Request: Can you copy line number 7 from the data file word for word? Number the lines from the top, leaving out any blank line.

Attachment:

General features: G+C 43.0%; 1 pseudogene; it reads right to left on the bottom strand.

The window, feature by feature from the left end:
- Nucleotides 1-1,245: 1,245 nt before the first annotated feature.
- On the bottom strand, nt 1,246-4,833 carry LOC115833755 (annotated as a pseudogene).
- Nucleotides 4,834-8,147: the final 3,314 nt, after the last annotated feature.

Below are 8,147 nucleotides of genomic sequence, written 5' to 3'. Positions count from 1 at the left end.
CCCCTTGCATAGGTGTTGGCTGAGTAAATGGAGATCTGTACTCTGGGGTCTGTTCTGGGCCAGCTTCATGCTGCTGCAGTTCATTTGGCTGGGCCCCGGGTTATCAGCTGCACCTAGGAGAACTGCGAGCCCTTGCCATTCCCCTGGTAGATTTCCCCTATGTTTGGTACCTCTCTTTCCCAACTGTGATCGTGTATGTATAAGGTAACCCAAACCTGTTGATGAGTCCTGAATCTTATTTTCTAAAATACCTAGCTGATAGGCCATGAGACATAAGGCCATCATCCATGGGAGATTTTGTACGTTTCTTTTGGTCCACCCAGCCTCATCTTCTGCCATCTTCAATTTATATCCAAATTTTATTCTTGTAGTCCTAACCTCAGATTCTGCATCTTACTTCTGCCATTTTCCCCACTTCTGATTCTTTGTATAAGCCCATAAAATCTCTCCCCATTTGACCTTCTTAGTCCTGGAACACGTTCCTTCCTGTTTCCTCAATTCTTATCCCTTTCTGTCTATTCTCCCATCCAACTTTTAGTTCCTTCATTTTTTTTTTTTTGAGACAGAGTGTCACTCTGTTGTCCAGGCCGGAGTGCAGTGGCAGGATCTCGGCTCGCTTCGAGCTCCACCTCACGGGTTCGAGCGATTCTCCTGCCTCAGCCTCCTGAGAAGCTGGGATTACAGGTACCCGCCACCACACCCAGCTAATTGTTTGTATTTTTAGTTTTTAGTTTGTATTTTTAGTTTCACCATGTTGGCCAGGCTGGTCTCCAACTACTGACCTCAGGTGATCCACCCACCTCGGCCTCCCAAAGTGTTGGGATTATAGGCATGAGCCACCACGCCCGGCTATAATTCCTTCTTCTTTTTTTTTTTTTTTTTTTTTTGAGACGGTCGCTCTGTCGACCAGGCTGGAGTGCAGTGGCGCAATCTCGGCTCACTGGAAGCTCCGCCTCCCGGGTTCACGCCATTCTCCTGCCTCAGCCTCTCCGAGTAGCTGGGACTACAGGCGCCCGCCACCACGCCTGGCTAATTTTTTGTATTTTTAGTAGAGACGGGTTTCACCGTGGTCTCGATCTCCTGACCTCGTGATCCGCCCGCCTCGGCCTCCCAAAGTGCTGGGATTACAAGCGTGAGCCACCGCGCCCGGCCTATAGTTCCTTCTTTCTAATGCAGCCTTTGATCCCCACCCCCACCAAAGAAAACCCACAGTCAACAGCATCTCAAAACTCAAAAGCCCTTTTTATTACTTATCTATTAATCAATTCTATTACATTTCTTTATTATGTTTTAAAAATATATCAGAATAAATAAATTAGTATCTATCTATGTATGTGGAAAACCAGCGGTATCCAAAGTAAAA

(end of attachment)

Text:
CCCCTTGCATAGGTGTTGGCTGAGTAAATGGAGATCTGTACTCTGGGGTCTGTTCTGGGCCAGCTTCATGCTGCTGCAGTTCATTTGGCTGGGCCCCGGGTTATCAGCTGCACCTAGGAGAACTGCGAGCCCTTGCCATTCCCCTGGTAGATTTCCCCTATGTTTGGTACCTCTCTTTCCCAACTGTGATCGTGTATGTATAAGGTAACCCAAACCTGTTGATGAGTCCTGAATCTTATTTTCTAAAATACCTAGCTGATAGGCCATGAGACATAAGGCCATCATCCATGGGAGATTTTGTACGTTTCTTTTGGTCCACCCAGCCTCATCTTCTGCCATCTTCAATTTATATCCAAATTTTATTCTTGTAGTCCTAACCTCAGATTCTGCATCTTACTTCTGCCATTTTCCCCACTTCTGATTCTTTGTATAAGCCCATAAAATCTCTCCCCATTTGACCTTCTTAGTCCTGGAACACGTTCCTTCCTGTTTCCTCAATTCTTATCCCTTTCTGTCTATTCTCCCATCCAACTTTTAGTTCCTTCATTTTTTTTTTTTTGAGACAGAGTGTCACTCTGTTGTCCAGGCCGGAGTGCAGTGGCAGGATCTCGGCTCGCTTCGAGCTCCACCTCACGGGTTCGAGCGATTCTCCTGCCTCAGCCTCCTGAGAAGCTGGGATTACAGGTACCCGCCACCACACCCAGCTAATTGTTTGTATTTTTAGTTTTTAGTTTGTATTTTTAGTTTCACCATGTTGGCCAGGCTGGTCTCCAACTACTGACCTCAGGTGATCCACCCACCTCGGCCTCCCAAAGTGTTGGGATTATAGGCATGAGCCACCACGCCCGGCTATAATTCCTTCTTCTTTTTTTTTTTTTTTTTTTTTTGAGACGGTCGCTCTGTCGACCAGGCTGGAGTGCAGTGGCGCAATCTCGGCTCACTGGAAGCTCCGCCTCCCGGGTTCACGCCATTCTCCTGCCTCAGCCTCTCCGAGTAGCTGGGACTACAGGCGCCCGCCACCACGCCTGGCTAATTTTTTGTATTTTTAGTAGAGACGGGTTTCACCGTGGTCTCGATCTCCTGACCTCGTGATCCGCCCGCCTCGGCCTCCCAAAGTGCTGGGATTACAAGCGTGAGCCACCGCGCCCGGCCTATAGTTCCTTCTTTCTAATGCAGCCTTTGATCCCCACCCCCACCAAAGAAAACCCACAGTCAACAGCATCTCAAAACTCAAAAGCCCTTTTTATTACTTATCTATTAATCAATTCTATTACATTTCTTTATTATGTTTTAAAAATATATCAGAATAAATAAATTAGTATCTATCTATGTATGTGGAAAACCAGCGGTATCCAAAGTAAAA